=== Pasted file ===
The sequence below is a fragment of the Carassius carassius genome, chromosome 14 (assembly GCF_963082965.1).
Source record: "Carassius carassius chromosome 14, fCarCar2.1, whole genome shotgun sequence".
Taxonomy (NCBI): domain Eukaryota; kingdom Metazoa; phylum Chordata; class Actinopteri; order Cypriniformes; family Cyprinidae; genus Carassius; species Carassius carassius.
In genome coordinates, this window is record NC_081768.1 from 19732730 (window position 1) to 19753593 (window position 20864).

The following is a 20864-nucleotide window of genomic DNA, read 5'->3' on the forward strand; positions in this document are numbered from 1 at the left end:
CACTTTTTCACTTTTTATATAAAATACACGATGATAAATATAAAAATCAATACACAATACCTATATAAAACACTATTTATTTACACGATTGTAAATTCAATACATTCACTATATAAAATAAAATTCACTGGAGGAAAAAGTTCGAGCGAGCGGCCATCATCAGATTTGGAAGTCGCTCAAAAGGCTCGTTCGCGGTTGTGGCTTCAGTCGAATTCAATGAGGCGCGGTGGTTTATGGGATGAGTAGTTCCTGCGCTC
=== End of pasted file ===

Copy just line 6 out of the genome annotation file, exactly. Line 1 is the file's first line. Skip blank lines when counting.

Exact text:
CACTTTTTCACTTTTTATATAAAATACACGATGATAAATATAAAAATCAATACACAATACCTATATAAAACACTATTTATTTACACGATTGTAAATTCAATACATTCACTATATAAAATAAAATTCACTGGAGGAAAAAGTTCGAGCGAGCGGCCATCATCAGATTTGGAAGTCGCTCAAAAGGCTCGTTCGCGGTTGTGGCTTCAGTCGAATTCAATGAGGCGCGGTGGTTTATGGGATGAGTAGTTCCTGCGCTC